EU Information Localization Would Harm U.S. Companies | Womble Bond Dickinson

The European Union has been affected by Brexit and has suffered negligible US foreign policy. She has started exploring new ways to break away from the rest of the world, including measures to embed EU data in locally managed systems. While this type of protectionist move is short-sighted for the EU, it would create significant problems for US companies as well.

Americans have embraced the benefits of an open internet, where companies, located almost anywhere in the world, can store and manage the information they receive in a way that makes sense to the company, without the government inappropriately Intervenes in company decisions or expenses. We have built our technological infrastructures based on these rules since the dawn of the connectivity era thirty years ago. Countries with closed political systems like Iran, China, and Russia cut off their national internet from the rest of us in order to maintain political and financial control, but we understood that this could happen and have approached their markets differently.

However, we all assumed that free societies would participate in an open and free Internet – for both information and business. Maybe that was naive. The protection of freedom of speech and association under the US First Amendment has no direct counterpart in Europe, and EU / UK restrictions on freedom of speech affect the prospect of freedom of expression on the Internet. However, it seems that the ability for companies to manage their data from servers in their home countries, which was a fundamental tenet of e-commerce, may have reached its end.

The dominance of US technology companies over the most important data collection activities in the non-Chinese part of the Internet – Google / Microsoft via search, Facebook / Microsoft via social media, Amazon via e-commerce – with no equivalent players from Europe, South America or the rest of the English / Spanish speaking World has put pressure on the EU to curtail the wings of huge entities that are far beyond its control. It has also raised intellectual and governmental concerns in Europe about how to create European versions of these successful companies.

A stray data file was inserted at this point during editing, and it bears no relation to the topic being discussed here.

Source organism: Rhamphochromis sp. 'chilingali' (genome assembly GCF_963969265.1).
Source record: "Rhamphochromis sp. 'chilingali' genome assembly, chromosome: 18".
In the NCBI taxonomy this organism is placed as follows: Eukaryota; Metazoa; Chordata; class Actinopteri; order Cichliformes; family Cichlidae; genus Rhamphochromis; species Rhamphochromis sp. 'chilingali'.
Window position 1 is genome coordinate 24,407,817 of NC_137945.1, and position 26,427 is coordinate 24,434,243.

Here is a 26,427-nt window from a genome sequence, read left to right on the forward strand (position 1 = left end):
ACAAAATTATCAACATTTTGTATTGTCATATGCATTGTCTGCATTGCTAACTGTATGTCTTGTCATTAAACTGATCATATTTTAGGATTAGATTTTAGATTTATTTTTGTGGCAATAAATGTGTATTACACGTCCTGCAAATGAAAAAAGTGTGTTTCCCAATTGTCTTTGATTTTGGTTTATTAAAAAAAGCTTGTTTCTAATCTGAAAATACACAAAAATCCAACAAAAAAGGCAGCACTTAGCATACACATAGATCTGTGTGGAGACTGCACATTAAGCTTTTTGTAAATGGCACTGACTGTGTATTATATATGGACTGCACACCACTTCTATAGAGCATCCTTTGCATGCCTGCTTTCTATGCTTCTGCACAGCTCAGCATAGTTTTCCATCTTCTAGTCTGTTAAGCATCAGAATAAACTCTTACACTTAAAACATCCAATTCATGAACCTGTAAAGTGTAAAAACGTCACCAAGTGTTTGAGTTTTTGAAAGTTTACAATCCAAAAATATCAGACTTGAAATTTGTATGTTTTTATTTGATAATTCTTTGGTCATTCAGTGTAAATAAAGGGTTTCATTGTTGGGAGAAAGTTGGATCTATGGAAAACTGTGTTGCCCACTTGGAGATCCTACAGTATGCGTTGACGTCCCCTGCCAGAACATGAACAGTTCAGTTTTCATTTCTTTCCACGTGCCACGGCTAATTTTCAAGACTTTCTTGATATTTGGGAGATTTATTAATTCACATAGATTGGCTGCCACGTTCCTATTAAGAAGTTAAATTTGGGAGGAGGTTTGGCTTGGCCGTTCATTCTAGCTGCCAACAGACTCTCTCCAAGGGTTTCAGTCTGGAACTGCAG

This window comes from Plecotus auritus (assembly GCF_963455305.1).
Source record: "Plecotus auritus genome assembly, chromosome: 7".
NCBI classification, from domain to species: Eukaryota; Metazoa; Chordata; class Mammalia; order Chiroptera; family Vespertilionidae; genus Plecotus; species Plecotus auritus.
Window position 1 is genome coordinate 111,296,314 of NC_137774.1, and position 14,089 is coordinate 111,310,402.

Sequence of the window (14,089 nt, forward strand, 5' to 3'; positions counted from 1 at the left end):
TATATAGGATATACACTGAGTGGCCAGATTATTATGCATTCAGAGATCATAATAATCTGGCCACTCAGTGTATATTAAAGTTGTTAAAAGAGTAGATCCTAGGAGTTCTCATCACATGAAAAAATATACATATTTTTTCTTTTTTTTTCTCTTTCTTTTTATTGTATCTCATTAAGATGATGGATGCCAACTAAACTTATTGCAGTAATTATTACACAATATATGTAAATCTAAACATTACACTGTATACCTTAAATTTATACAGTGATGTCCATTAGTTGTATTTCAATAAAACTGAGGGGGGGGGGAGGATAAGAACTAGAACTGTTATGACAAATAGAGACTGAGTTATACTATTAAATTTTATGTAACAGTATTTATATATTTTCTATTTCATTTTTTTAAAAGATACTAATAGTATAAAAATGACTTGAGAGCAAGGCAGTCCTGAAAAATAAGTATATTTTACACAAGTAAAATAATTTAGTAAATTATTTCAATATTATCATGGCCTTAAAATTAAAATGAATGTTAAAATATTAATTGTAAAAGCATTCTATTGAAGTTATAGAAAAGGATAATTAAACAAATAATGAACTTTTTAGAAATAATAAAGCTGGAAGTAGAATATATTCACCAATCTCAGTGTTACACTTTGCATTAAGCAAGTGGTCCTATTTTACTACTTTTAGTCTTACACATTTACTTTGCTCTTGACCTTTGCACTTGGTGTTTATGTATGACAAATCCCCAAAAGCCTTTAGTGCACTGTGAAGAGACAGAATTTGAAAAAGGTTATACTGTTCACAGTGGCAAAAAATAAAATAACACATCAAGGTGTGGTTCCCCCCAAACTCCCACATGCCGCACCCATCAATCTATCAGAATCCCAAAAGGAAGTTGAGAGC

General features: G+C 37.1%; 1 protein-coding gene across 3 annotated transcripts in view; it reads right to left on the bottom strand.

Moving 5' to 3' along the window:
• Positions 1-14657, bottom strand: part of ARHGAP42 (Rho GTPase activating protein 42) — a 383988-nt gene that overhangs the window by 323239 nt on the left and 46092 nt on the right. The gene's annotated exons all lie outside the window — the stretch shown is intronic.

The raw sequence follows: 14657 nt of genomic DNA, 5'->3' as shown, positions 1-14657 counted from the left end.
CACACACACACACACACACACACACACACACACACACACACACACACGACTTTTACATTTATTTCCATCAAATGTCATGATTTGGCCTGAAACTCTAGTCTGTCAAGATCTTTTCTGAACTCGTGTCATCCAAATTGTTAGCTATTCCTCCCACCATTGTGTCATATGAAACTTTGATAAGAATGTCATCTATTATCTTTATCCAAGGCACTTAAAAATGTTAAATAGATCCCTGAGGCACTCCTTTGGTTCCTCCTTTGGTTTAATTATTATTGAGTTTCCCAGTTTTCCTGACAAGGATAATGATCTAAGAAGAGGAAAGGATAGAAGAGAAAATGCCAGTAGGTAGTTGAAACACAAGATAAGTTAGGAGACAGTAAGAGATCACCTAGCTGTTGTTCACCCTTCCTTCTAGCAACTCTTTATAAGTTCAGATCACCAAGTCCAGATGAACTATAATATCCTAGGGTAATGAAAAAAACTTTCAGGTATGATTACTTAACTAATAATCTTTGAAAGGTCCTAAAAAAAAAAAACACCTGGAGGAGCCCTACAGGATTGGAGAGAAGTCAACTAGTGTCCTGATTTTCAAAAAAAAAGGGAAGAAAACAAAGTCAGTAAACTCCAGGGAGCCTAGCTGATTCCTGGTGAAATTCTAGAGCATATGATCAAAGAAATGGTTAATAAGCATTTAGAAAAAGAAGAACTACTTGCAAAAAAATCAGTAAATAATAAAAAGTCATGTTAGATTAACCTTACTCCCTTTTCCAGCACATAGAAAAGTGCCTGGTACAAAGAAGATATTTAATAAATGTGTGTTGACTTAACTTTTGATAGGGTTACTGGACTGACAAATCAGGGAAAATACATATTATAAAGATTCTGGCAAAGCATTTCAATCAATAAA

Earlier this year, the New York Times reported on “Generational Efforts” in Europe to develop European solutions for the digital age. The plan was to invest heavily in AI, encourage the development of data companies based in the EU, and impose restrictions on US and Chinese data companies, particularly in the area of ​​antitrust and data protection. The Times wrote: “Since Europe has built a reputation as the world’s most aggressive watchdog in Silicon Valley, it has failed to maintain its own technological ecosystem. As a result, the countries in the region are increasingly dependent on companies that many executives distrust. “It’s one thing to be the world leader in technology innovation. World leadership in the regulation of technology companies is another.

I’ve already written twice about the growing excitement for data localization in the EU here and here, but I haven’t discussed why this is important for US business. All America-based companies, not just technology firms, should be affected when one of our largest trading partners decides they need to determine how overseas companies organize their databases, maintain their infrastructure, and spend their money. It is clear that EU regulators and Euro-Crats want to restrict Facebook, Google, Amazon, Microsoft and Apple as much as possible, but in doing so, their rules will likely harm any US manufacturer with plants and customers in Europe and any consultation with companies European customers and any retailer selling online worldwide.

For any company that wants to take advantage of the EU market, data localization is like any other tax – there may also be specific data-driven taxes. However, this is an added cost of organizing the technology infrastructure and complying with new regulations that affect the profitability of such a business. In addition, EU Internal Market Commissioner Thierry Briton has put forward a plan for companies that collect information in the EU to share with European governments and competitors. EU rules already stand for the suggestion that the data you collect for your own transactions does not belong to you and may soon be for the suggestion that your valuable business data should be shared with people who want to infringe your business.

What is important is that other countries and regions would be empowered to do the same as the EU moves towards data localization. The US and EU have kept trading partners from shutting down, and the concept that a free and fair internet helps everyone is one of their best arguments for openness. Shutting down any significant movement of data from the EU would ruin that point and others would react. At present, only those companies localize their data that seek political control over all information. If Brazil, Japan, or even Australia thought they could localize their internet to protect their own local businesses, business internet would quickly be closed down into discreet spaces to promote local business. US companies looking to expand into other markets would suffer from additional regulations, costs and, in some cases, partial or total restrictions on competition in those markets.

This is not an academic discussion. If the EU tries to locate its data and restrict movement out of a “Fortress Europe”, companies around the world will suffer. We must stop the EU from following this course.

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